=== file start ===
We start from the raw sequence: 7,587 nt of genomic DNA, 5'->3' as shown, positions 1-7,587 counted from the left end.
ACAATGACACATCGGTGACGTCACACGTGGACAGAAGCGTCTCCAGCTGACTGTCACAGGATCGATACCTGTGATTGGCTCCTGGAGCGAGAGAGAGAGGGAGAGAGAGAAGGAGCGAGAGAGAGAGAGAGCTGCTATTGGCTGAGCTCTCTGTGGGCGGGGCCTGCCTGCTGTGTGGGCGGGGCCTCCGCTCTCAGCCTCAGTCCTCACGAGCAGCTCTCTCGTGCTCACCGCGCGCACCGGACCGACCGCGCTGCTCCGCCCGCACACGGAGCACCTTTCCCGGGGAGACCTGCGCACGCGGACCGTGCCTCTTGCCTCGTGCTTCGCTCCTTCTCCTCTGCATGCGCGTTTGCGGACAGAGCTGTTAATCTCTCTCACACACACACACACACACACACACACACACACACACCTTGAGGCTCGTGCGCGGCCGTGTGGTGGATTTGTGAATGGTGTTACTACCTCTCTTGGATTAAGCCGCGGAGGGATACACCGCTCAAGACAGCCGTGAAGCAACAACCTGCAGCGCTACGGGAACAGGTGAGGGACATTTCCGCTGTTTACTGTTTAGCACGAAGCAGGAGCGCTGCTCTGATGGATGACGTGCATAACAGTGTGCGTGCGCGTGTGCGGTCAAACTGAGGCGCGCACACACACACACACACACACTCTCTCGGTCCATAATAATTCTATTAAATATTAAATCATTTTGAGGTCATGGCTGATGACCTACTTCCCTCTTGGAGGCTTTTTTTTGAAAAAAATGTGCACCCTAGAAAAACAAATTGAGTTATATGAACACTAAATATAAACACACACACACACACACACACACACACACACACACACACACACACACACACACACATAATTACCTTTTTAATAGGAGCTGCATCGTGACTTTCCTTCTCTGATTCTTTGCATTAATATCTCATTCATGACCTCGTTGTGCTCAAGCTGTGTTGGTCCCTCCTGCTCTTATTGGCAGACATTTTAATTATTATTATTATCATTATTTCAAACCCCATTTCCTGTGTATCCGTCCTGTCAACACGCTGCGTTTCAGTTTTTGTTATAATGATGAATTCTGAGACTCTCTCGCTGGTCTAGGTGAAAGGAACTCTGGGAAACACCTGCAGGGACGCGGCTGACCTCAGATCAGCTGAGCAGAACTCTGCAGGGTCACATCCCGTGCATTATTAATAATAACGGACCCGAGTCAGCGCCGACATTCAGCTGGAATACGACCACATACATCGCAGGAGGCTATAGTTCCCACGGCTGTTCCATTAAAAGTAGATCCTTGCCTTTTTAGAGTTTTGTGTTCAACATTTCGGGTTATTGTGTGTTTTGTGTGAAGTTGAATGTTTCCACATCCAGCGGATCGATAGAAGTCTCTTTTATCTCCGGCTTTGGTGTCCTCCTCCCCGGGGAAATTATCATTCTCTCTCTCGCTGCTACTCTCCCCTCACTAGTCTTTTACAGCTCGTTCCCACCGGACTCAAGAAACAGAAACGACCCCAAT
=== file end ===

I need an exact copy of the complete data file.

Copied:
We start from the raw sequence: 7,587 nt of genomic DNA, 5'->3' as shown, positions 1-7,587 counted from the left end.
ACAATGACACATCGGTGACGTCACACGTGGACAGAAGCGTCTCCAGCTGACTGTCACAGGATCGATACCTGTGATTGGCTCCTGGAGCGAGAGAGAGAGGGAGAGAGAGAAGGAGCGAGAGAGAGAGAGAGCTGCTATTGGCTGAGCTCTCTGTGGGCGGGGCCTGCCTGCTGTGTGGGCGGGGCCTCCGCTCTCAGCCTCAGTCCTCACGAGCAGCTCTCTCGTGCTCACCGCGCGCACCGGACCGACCGCGCTGCTCCGCCCGCACACGGAGCACCTTTCCCGGGGAGACCTGCGCACGCGGACCGTGCCTCTTGCCTCGTGCTTCGCTCCTTCTCCTCTGCATGCGCGTTTGCGGACAGAGCTGTTAATCTCTCTCACACACACACACACACACACACACACACACACACACCTTGAGGCTCGTGCGCGGCCGTGTGGTGGATTTGTGAATGGTGTTACTACCTCTCTTGGATTAAGCCGCGGAGGGATACACCGCTCAAGACAGCCGTGAAGCAACAACCTGCAGCGCTACGGGAACAGGTGAGGGACATTTCCGCTGTTTACTGTTTAGCACGAAGCAGGAGCGCTGCTCTGATGGATGACGTGCATAACAGTGTGCGTGCGCGTGTGCGGTCAAACTGAGGCGCGCACACACACACACACACACACTCTCTCGGTCCATAATAATTCTATTAAATATTAAATCATTTTGAGGTCATGGCTGATGACCTACTTCCCTCTTGGAGGCTTTTTTTTGAAAAAAATGTGCACCCTAGAAAAACAAATTGAGTTATATGAACACTAAATATAAACACACACACACACACACACACACACACACACACACACACACACACACACACACACATAATTACCTTTTTAATAGGAGCTGCATCGTGACTTTCCTTCTCTGATTCTTTGCATTAATATCTCATTCATGACCTCGTTGTGCTCAAGCTGTGTTGGTCCCTCCTGCTCTTATTGGCAGACATTTTAATTATTATTATTATCATTATTTCAAACCCCATTTCCTGTGTATCCGTCCTGTCAACACGCTGCGTTTCAGTTTTTGTTATAATGATGAATTCTGAGACTCTCTCGCTGGTCTAGGTGAAAGGAACTCTGGGAAACACCTGCAGGGACGCGGCTGACCTCAGATCAGCTGAGCAGAACTCTGCAGGGTCACATCCCGTGCATTATTAATAATAACGGACCCGAGTCAGCGCCGACATTCAGCTGGAATACGACCACATACATCGCAGGAGGCTATAGTTCCCACGGCTGTTCCATTAAAAGTAGATCCTTGCCTTTTTAGAGTTTTGTGTTCAACATTTCGGGTTATTGTGTGTTTTGTGTGAAGTTGAATGTTTCCACATCCAGCGGATCGATAGAAGTCTCTTTTATCTCCGGCTTTGGTGTCCTCCTCCCCGGGGAAATTATCATTCTCTCTCTCGCTGCTACTCTCCCCTCACTAGTCTTTTACAGCTCGTTCCCACCGGACTCAAGAAACAGAAACGACCCCAAT